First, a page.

A city at war: reflections of Toronto's military past
Archival photographs show what city hall looked like between 1900 and 1964. Victory Bond rallies often took place on the city's doorsteps during the war. (City Archives Fonds 1568, Item 525)
Katherine DeClerq, CTVNews.ca
Published Friday, August 1, 2014 10:20AM EDT
During the First World War, federal and municipal governments were forced to make drastic decisions in the name of King and service. Businesses, parks, and tourist attractions were shut down to accommodate the needs of soldiers fighting overseas. The war was entrenched in everything people did, and Toronto was one of the cities right in the centre of it all.
Below is a series of photographs, taken between 1914 and 1916, that show how the city converted into a headquarters for the British military throughout WWI.
Canadian National Exhibition
City officials offered the grounds of the CNE to the federal government in 1914, and within three weeks the tourist attraction had transformed into a military training camp, complete with bunks, furnaces, barracks, and an indoor rifle range. It housed thousands of troops throughout the war. Some of the smaller exhibitions were cancelled, but the Canadian National Exhibition remained open year-round. They continued to host midway games and rides, and even facilitated performances. In 1915, the exhibition chose a war theme, displaying armoured vehicles and showing short “moving pictures” depicting Great Britain during the war. Visitors were invited to watch soldiers do their drills and inspect mock-trenches built on the grounds.
Built in 1841, the Stanley Barracks was supposed to replace Fort York as Canada’s garrison, but during the First World War, the CNE repurposed it as an internment camp for dangerous aliens, better known as citizens of German or Ukrainian descent.
Long Branch Aviation
The Long Branch Aerodrome opened in 1915 by Curtiss Aeroplanes and Motors Company as a pilot training school. In 1917 the Royal Flying Corps, the precursor to the Royal Canadian Air Force, opened a training centre at the Aerodrome. It was there that Canadians were taught to fly. The training was intensive, and included over 400 minutes of flying time.
Many of Toronto’s parks were used as training grounds. The large green spaces allowed soldiers to practice artillery manoeuvres or military drills.
The 9th Mississauga Horse, the cavalry predecessor to the Ontario Mounted Rifles, was often inspected in Riverdale Park.
The University Avenue Armouries, located between Queen Street and Dundas, was the largest of its kind in Canada. They were home to the Toronto Regiments of the Canadian Army, and became the centre of militia activities until the end of the First World War. The hall was big enough for soldiers to conduct drills and it had its own rifle range. The armouries were demolished in 1963 to make room for the provincial courts.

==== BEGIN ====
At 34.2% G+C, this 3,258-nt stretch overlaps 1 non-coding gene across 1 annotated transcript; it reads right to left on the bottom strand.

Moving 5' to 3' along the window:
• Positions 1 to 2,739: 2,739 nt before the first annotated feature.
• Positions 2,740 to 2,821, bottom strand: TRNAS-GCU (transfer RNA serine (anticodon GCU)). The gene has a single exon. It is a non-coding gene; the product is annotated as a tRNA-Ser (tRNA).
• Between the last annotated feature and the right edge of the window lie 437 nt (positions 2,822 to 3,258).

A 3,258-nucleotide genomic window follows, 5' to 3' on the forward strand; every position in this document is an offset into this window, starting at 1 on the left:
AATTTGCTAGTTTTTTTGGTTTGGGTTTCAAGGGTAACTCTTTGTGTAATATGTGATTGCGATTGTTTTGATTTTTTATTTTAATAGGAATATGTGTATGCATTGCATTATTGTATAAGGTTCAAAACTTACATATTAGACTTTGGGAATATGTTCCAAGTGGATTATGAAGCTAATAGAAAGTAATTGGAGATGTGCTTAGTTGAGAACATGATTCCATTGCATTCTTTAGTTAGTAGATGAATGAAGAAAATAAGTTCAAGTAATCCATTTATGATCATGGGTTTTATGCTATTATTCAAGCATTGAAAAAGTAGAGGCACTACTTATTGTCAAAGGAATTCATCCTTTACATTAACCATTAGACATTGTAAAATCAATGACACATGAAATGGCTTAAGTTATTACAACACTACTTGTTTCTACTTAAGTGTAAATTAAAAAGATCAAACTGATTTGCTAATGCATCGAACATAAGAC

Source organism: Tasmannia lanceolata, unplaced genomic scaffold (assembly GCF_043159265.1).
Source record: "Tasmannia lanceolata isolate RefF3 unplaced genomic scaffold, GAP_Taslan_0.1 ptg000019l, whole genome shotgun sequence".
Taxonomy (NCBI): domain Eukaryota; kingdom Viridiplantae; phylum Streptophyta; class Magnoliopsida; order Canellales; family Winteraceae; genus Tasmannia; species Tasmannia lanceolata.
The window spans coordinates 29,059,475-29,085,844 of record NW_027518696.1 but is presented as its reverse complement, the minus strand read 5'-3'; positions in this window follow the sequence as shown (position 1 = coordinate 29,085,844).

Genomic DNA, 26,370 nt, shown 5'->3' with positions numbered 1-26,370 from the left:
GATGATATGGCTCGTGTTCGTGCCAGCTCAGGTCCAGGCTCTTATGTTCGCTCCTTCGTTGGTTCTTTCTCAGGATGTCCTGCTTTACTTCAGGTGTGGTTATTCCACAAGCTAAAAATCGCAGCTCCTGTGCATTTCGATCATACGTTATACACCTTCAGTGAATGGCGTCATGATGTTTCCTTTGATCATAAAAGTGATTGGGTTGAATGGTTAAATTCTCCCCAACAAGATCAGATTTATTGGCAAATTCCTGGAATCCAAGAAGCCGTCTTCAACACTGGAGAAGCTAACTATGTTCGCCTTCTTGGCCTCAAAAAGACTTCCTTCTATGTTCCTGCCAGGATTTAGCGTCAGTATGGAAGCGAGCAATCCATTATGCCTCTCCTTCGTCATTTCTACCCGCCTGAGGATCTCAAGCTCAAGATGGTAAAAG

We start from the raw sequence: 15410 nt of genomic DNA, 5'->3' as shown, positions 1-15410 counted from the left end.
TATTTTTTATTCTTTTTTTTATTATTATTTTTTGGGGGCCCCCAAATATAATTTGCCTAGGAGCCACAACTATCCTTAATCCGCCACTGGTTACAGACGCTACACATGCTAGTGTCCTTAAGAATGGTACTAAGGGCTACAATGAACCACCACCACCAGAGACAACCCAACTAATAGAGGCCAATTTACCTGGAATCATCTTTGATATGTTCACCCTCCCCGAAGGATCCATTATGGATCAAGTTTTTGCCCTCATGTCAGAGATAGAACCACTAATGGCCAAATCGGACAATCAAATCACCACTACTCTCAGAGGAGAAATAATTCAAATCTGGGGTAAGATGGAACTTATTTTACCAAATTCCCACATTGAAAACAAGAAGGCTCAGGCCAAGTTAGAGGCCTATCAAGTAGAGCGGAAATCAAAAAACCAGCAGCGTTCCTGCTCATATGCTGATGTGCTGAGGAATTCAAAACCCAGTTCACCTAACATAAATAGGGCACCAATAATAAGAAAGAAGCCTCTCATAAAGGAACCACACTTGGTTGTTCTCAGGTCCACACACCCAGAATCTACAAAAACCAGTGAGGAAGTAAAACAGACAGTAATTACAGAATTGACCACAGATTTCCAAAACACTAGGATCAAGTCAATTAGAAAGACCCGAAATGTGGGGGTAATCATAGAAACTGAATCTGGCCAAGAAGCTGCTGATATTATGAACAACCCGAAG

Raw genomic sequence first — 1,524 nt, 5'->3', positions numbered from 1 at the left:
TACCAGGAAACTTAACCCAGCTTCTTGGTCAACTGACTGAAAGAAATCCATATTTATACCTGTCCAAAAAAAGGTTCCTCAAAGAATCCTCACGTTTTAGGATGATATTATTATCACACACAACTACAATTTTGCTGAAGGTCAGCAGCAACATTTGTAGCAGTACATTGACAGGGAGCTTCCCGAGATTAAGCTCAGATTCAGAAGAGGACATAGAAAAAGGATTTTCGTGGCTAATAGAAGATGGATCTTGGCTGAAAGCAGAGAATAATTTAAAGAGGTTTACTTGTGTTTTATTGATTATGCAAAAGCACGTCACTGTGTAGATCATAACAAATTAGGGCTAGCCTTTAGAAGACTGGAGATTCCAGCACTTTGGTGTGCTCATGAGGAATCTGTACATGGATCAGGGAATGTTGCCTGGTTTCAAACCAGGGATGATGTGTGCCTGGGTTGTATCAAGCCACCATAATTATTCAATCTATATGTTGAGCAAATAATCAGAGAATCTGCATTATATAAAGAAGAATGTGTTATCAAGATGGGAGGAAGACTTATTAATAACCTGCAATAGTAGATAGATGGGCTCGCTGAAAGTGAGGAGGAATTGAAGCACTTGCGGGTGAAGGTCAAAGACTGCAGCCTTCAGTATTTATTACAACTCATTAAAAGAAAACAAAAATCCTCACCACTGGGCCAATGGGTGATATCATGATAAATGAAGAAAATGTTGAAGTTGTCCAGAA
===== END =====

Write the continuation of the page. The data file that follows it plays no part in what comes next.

University of Toronto president Robert Falconer turned a large portion of the downtown St. George campus over to the British government for military use, specifically to train pilots and aircrews. In 1917 they established the No. 4 School of Aeronautics at that location. The school provided about two months of instruction in aerial photography, telegraphy, map reading, and engine maintenance for cadets about to leave for flight training at the aerodromes.
The cyclist corps was activated during the First World War to act as messengers and perform reconnaissance work. Bicycles were quieter and lighter than horses, and allowed soldiers to traverse long distances in less time. Toronto was an ideal training ground for the cyclist corps because of the many rivers, trails, and parks it had.
The shareholders at Gooderham & Warts, one of Canada’s largest distillers of alcohol, placed their distillery plant at the disposal of the British Government. The Gooderham family had relatives at the front and, with prohibition imminent, they were quite motivated to aide in the war efforts. In 1916, British Acetones Toronto Limited was formed in its place to manufacture acetone and cordite ketone, an essential ingredient in gunpowder. By the end of the war, the plant was producing 1000 tons of acetone per year.
Union Station was built around 1914, just in time for the First World War. The trains were used to ship soldiers from Toronto to Halifax, where they would catch a boat overseas.
The City of Toronto began to develop the waterfront around the time the First World War began. The industrial changes were stunted by the need to build ships and other wartime necessities. Of the areas along the harbour, Ashbridge's Bay was marshy and mostly unused by the public. Because of this, it made the ideal place to dump munitions.
The industrialization of the Waterfront officially began in the 1920s, after the war was finished.
Parades and acts of patriotism
The entire city was keen to see and hear news of the war. Soldiers often marched down populated streets as part of their drills or to celebrate a victory in the field. It was a way to remind people that the war was still going on. It also provided incentives for families to purchase Victory Bonds or to contribute to the war effort.
Of the marching grounds, the most popular were University Avenue, Yonge Street, and Queen’s Park.